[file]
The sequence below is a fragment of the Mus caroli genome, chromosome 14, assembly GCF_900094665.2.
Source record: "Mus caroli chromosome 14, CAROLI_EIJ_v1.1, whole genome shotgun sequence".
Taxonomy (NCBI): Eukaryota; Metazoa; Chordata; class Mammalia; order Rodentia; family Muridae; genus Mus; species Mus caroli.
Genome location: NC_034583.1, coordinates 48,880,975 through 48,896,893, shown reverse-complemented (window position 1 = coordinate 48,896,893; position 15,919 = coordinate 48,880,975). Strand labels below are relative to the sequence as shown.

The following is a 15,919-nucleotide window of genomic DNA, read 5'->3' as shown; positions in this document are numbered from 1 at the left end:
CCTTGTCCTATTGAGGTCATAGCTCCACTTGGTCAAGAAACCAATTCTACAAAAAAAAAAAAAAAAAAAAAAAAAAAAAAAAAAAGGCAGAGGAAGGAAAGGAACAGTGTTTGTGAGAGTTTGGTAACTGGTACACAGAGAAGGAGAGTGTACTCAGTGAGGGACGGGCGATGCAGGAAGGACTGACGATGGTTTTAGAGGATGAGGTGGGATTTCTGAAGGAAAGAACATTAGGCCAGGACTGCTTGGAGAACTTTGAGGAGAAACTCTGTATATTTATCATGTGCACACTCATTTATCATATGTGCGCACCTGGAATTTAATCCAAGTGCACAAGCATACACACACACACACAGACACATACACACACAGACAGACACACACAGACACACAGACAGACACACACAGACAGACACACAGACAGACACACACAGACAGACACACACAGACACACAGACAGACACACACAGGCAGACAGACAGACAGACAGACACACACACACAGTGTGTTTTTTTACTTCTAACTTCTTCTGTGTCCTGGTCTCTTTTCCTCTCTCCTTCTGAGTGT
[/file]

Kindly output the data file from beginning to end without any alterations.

The sequence below is a fragment of the Mus caroli genome, chromosome 14, assembly GCF_900094665.2.
Source record: "Mus caroli chromosome 14, CAROLI_EIJ_v1.1, whole genome shotgun sequence".
Taxonomy (NCBI): Eukaryota; Metazoa; Chordata; class Mammalia; order Rodentia; family Muridae; genus Mus; species Mus caroli.
Genome location: NC_034583.1, coordinates 48,880,975 through 48,896,893, shown reverse-complemented (window position 1 = coordinate 48,896,893; position 15,919 = coordinate 48,880,975). Strand labels below are relative to the sequence as shown.

The following is a 15,919-nucleotide window of genomic DNA, read 5'->3' as shown; positions in this document are numbered from 1 at the left end:
CCTTGTCCTATTGAGGTCATAGCTCCACTTGGTCAAGAAACCAATTCTACAAAAAAAAAAAAAAAAAAAAAAAAAAAAAAAAAAAGGCAGAGGAAGGAAAGGAACAGTGTTTGTGAGAGTTTGGTAACTGGTACACAGAGAAGGAGAGTGTACTCAGTGAGGGACGGGCGATGCAGGAAGGACTGACGATGGTTTTAGAGGATGAGGTGGGATTTCTGAAGGAAAGAACATTAGGCCAGGACTGCTTGGAGAACTTTGAGGAGAAACTCTGTATATTTATCATGTGCACACTCATTTATCATATGTGCGCACCTGGAATTTAATCCAAGTGCACAAGCATACACACACACACACAGACACATACACACACAGACAGACACACACAGACACACAGACAGACACACACAGACAGACACACAGACAGACACACACAGACAGACACACACAGACACACAGACAGACACACACAGGCAGACAGACAGACAGACAGACACACACACACAGTGTGTTTTTTTACTTCTAACTTCTTCTGTGTCCTGGTCTCTTTTCCTCTCTCCTTCTGAGTGT